I'd love to be proved wrong on either of those predictions, but I don't see it happening. I'm generally only wrong when I'm being optimistic these days.

So, cue the professional progressives who will explain how all this is vitally necessary to defend the United States, and how we'd better not let the Republicans get away with this by winning the White House, or some equally ass-backwards logic. Does anyone think that if Rachel Maddow or Ed Shultz discuss this bill that they will mention that Democrats control the Senate, and if they wanted to, the leadership could have prevented this amendment from coming to a vote? Would they mention that Republican Party discipline is such that no one dares to break ranks on bills like this in the Senate? Probably not.

Just another reason I believed Cenk Uygur when he said that MSNBC sees its job as being a propaganda outlet for the Democrats.

UPDATE: In case you think that overreach by the government in the name of security is only a concern of poofy liberals, here's a part of an editorial by Reid Smith at The American Spectator:
While I'm certain Greenwald isn't the most popular policy mandarin among The Spectacle's [Smith's column] readership, he has isolated an authentic threat. Likewise, I'm not always on board with Rep. Paul, but I was distressed by his remarks that this potential suspension of due process and civilian trial would be the first of its sort since the American Civil War. We've had a decade to process the lessons of 9/11. I always thought that the wars being fought overseas would eventually draw to a close. I wouldn't have guessed that they'd simply embed themselves right here at home. Perhaps we've become addicted to our fear. Perhaps it gives us some small comfort to assume that we're being well protected.

But consider the context. We're not talking about the hassle of dealing with that "crack squad of savvy, motivated personnel" manning hand-wands and sporting royal blue TSA frocks. I suppose we can live with in a world where our liquids, gels and aerosols must be tucked ever-so-less-ominously into 3.4 oz. containers. "Enhanced pat-downs" still seem ridiculous...but I digress.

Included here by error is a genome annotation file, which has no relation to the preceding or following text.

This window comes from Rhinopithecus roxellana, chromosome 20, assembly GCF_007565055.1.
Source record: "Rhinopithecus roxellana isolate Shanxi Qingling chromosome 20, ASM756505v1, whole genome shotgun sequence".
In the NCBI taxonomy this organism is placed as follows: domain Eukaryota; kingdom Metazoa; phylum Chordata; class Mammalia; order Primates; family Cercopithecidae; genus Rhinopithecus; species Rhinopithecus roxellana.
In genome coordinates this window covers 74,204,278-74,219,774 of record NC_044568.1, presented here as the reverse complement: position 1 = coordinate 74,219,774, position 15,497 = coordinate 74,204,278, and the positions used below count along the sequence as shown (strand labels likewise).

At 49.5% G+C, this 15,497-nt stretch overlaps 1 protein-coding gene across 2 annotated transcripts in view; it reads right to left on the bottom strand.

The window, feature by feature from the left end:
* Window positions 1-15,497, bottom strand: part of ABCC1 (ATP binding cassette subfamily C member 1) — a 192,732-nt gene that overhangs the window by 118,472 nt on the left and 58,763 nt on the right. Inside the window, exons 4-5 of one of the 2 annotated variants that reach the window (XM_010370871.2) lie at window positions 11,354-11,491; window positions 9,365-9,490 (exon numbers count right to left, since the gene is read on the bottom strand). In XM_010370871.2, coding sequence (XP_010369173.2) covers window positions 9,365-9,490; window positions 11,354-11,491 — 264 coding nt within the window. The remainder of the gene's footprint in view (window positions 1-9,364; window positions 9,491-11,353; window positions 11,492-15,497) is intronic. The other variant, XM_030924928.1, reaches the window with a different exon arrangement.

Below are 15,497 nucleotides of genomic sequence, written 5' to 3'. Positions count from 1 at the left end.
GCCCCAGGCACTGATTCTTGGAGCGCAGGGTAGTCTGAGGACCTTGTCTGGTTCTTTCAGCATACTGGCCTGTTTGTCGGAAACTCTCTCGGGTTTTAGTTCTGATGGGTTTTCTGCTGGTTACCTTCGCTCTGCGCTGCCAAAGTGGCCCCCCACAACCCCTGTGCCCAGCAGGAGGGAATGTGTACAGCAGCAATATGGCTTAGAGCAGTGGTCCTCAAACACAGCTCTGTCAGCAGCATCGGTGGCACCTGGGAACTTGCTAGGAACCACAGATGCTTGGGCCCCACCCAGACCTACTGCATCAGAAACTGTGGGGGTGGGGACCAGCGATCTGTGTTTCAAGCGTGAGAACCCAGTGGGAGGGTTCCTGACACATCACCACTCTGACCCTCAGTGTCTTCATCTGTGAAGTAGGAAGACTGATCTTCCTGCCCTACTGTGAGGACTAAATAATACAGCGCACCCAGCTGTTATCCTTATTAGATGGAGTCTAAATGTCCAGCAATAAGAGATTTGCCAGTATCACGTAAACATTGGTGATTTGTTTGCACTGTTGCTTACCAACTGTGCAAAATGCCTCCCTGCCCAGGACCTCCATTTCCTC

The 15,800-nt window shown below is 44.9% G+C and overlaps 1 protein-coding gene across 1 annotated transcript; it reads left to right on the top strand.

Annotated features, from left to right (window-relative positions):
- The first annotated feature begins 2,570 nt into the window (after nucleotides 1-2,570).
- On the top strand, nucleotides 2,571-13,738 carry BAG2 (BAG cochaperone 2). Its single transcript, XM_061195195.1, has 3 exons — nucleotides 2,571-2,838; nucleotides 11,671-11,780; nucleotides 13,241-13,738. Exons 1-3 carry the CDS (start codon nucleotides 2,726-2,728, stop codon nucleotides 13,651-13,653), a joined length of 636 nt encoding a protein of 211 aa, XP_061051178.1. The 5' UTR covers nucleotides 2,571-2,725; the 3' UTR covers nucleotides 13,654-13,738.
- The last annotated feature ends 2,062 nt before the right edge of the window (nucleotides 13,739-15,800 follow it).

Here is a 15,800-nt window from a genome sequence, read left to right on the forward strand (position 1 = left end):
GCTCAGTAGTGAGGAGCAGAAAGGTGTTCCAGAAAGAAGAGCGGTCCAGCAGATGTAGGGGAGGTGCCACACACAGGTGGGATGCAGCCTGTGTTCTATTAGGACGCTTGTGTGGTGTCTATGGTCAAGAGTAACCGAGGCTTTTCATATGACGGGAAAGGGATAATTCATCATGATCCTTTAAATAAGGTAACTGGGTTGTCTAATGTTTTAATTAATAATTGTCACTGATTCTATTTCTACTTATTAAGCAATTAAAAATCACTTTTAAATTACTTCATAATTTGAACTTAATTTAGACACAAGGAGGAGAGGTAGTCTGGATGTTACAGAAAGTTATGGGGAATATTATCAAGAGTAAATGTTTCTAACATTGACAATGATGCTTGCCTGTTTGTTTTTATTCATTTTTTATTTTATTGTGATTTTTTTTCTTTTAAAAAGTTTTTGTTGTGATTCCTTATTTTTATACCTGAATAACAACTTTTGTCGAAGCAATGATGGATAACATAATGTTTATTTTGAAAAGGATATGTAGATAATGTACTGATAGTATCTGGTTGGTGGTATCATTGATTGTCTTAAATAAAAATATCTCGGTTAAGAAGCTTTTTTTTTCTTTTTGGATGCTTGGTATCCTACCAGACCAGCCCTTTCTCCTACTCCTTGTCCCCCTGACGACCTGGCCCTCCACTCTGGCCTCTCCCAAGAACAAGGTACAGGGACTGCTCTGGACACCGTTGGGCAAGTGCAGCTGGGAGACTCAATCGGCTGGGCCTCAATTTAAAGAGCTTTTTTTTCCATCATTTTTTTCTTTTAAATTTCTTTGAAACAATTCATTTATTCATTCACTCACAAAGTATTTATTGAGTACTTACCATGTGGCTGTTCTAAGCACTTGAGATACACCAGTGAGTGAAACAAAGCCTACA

This bill represents a shocking, yet formal codification of what we've come to understand as right and proper in a post-9/11 world.

National Security Nonsense
[links from original - the Greenwald link was placed earlier in the column]

So, with conservatives, libertarians, and progressives all seemingly against this sort of thing for one reason or another, why do we keep getting our collective asses handed to us? Nothing has stopped this march toward a national security state in the last decade or so. Even some of the votes against it by some Democrats seem insincere, since they never make parliamentary moves like filibustering to stop these things. On this question, there were 45 Senators opposed, and yet the thing has passed.

UPDATE 2/Afterword: Marcy Wheeler, AKA emptywheel, gets the last word on this one:
You think the fact that Senate just said Americans should be indefinitely detained has anything to do with 91% of country who hates them?

Twitter message by emptywheel
It's just one of many reasons, I'm afraid. Still, many of those reasons come down to betraying the oath they took, when they're not purely about selling the rest of us out to the rich and powerful.


Expat said...

Since citizens can be murdered at whim, or dungeoned for the most ephemeral of specious charges, that of taking arms against imperial authority; what of those who find fault? As the pen is mightier than the sword, doG help those who write critically of the United States of Amnesia, or point out that the country has become the world's largest open air prison, only the 10% with passports are allowed to leave, or voting whilst poor is discouraged, or shine light into the dark corners of malicious secrecy that the state has become. Generating fear and ignorance is the purpose of the state to preserve itself. It is consent to their extortions and malfeasance that is required. One can only withdraw consent to the goals of the state, withhold support of the means employed, undermine whenever possible the effectiveness of the state and shelter and console the victims of this now rogue state.

Cujo359 said...

There are some people they won't be able to touch, but yes, I think things have become much more dangerous for anyone who speaks out against government policy just in the last three years. That's particularly true if you're a progressive, because, let's face it, we aren't the ones running things these days.

The "house liberals" will be fine, of course. Those are the folks who never insist that things change, only complain that they haven't when they're not telling the rest of us to be "realistic". How many of the rest of us they will have to discredit or disappear to keep the rest of us in line remains to be seen, but there is plenty of money and plenty of jail space.